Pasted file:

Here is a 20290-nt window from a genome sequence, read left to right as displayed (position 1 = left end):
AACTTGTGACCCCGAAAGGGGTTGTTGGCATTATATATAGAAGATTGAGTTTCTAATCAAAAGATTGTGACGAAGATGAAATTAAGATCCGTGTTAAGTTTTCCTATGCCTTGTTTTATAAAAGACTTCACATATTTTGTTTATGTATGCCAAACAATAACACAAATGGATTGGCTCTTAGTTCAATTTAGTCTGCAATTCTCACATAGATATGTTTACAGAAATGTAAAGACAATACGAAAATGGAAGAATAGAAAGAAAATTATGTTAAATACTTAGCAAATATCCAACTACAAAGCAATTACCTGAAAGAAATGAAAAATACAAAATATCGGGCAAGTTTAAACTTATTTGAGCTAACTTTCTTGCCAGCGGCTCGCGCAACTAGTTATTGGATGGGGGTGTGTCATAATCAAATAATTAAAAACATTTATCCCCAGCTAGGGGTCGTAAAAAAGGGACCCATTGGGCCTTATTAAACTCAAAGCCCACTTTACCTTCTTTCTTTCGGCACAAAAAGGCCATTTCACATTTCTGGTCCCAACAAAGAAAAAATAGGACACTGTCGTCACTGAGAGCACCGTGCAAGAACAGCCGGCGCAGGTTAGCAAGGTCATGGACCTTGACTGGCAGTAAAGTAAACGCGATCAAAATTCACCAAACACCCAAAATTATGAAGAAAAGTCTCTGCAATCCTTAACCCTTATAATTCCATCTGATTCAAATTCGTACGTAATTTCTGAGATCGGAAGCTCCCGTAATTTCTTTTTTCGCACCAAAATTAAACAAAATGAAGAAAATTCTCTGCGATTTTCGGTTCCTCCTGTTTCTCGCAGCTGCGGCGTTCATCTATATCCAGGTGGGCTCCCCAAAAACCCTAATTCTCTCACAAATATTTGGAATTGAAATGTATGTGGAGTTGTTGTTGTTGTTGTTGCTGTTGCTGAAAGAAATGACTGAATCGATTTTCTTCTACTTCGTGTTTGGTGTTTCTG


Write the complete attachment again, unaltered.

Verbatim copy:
Here is a 20290-nt window from a genome sequence, read left to right as displayed (position 1 = left end):
AACTTGTGACCCCGAAAGGGGTTGTTGGCATTATATATAGAAGATTGAGTTTCTAATCAAAAGATTGTGACGAAGATGAAATTAAGATCCGTGTTAAGTTTTCCTATGCCTTGTTTTATAAAAGACTTCACATATTTTGTTTATGTATGCCAAACAATAACACAAATGGATTGGCTCTTAGTTCAATTTAGTCTGCAATTCTCACATAGATATGTTTACAGAAATGTAAAGACAATACGAAAATGGAAGAATAGAAAGAAAATTATGTTAAATACTTAGCAAATATCCAACTACAAAGCAATTACCTGAAAGAAATGAAAAATACAAAATATCGGGCAAGTTTAAACTTATTTGAGCTAACTTTCTTGCCAGCGGCTCGCGCAACTAGTTATTGGATGGGGGTGTGTCATAATCAAATAATTAAAAACATTTATCCCCAGCTAGGGGTCGTAAAAAAGGGACCCATTGGGCCTTATTAAACTCAAAGCCCACTTTACCTTCTTTCTTTCGGCACAAAAAGGCCATTTCACATTTCTGGTCCCAACAAAGAAAAAATAGGACACTGTCGTCACTGAGAGCACCGTGCAAGAACAGCCGGCGCAGGTTAGCAAGGTCATGGACCTTGACTGGCAGTAAAGTAAACGCGATCAAAATTCACCAAACACCCAAAATTATGAAGAAAAGTCTCTGCAATCCTTAACCCTTATAATTCCATCTGATTCAAATTCGTACGTAATTTCTGAGATCGGAAGCTCCCGTAATTTCTTTTTTCGCACCAAAATTAAACAAAATGAAGAAAATTCTCTGCGATTTTCGGTTCCTCCTGTTTCTCGCAGCTGCGGCGTTCATCTATATCCAGGTGGGCTCCCCAAAAACCCTAATTCTCTCACAAATATTTGGAATTGAAATGTATGTGGAGTTGTTGTTGTTGTTGTTGCTGTTGCTGAAAGAAATGACTGAATCGATTTTCTTCTACTTCGTGTTTGGTGTTTCTG